Although the earliest US training programs in geriatric medicine were initiated independent of VA, by the late 1970s almost all American geriatric medicine fellowships were VA-supported, and mostly affiliated with GRECCs.
The first decade of GRECC activities made clear by the mid-1980s that care for elderly persons (including veterans) needed to differ from other medical specialties in that its goal was not to cure but rather to optimize and preserve function and quality of life in the face of age and concurrent illness.
To met that goal required more than the physician alone could provide. This relates especially to geriatric care managers and other helping professionals, It would require a multidisciplinary effort to take account of factors including patient preference, self-care, living status, nutrition, medications, family involvement, mental health, and function.
As such, GRECC training programs in aging for pharmacy, psychology, occupational and physical therapy, social work, and other associated health professions also arose in GRECCs. As a result, a significant proportion of geriatric research, clinicians, clinical training, and models of care presently in the U.S. derive directly or indirectly from GRECCs.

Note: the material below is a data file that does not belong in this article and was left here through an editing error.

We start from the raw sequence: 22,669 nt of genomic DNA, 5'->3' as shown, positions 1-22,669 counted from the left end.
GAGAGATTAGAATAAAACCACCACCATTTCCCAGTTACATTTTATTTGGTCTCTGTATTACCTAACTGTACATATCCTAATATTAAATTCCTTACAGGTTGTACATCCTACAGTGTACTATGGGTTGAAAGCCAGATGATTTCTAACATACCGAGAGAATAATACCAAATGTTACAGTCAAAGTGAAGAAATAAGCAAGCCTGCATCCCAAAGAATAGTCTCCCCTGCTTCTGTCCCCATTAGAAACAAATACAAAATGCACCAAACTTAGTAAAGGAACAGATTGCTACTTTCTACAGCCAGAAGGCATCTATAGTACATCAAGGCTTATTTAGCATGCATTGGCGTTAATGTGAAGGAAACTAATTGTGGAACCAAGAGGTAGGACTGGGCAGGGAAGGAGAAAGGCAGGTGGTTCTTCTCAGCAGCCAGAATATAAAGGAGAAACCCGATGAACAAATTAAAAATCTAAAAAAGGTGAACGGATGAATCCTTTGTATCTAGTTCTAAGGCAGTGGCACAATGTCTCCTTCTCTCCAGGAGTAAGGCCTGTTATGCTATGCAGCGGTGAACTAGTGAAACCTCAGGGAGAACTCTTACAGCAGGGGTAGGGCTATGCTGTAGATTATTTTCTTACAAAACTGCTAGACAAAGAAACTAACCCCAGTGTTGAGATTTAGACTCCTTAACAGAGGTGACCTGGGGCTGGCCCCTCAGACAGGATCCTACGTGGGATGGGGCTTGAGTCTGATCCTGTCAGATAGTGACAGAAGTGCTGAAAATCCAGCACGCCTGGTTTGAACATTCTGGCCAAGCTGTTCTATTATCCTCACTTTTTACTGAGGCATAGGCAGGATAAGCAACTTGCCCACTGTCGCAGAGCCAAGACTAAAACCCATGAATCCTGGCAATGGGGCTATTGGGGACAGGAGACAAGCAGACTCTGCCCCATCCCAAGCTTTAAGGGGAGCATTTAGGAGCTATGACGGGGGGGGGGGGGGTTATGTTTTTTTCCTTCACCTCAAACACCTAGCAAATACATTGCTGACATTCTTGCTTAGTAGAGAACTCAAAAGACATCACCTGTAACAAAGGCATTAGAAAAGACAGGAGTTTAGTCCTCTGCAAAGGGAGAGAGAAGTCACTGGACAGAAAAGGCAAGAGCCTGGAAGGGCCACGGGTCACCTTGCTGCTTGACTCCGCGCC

If you are in the Geriatric field in the US thank the VA for creating geriatrics and geriatric research in the US.
In the early 1970s, leadership of the VA Department of Medicine and Surgery (the forerunner of VHA) began to plan for challenges they expected to face as the 13 million living World War II veterans aged into their seventies. “Geriatric medicine,” or care of the elderly, was at that time a recognized medical specialty in the UK, but had little to no presence in the U.S.
VA leaders undertook a bold prescientmove in 1975, designating six VA sites with existing “geriatric and gerontology” research programs–collaborations with their affiliated medical schools that focused on aging and its accompanying health challenges — as Geriatric Research Education and Clinical Centers (GRECCs). They took the added charge and used their resources to put their findings to use in developing new approaches for caring for those of advanced age and disability; to teach the existing VA clinical workforce about those approaches; and to develop a new cadre of doctors, nurses, and other health professionals to become leaders in geriatric care. Congress endorsed this plan in 1980, authorizing up to fifteen such centers; in 1986 they expanded the authorization to 25. Since 1999, VA has supported twenty GRECCs. They literally gave us the field of aging in the US.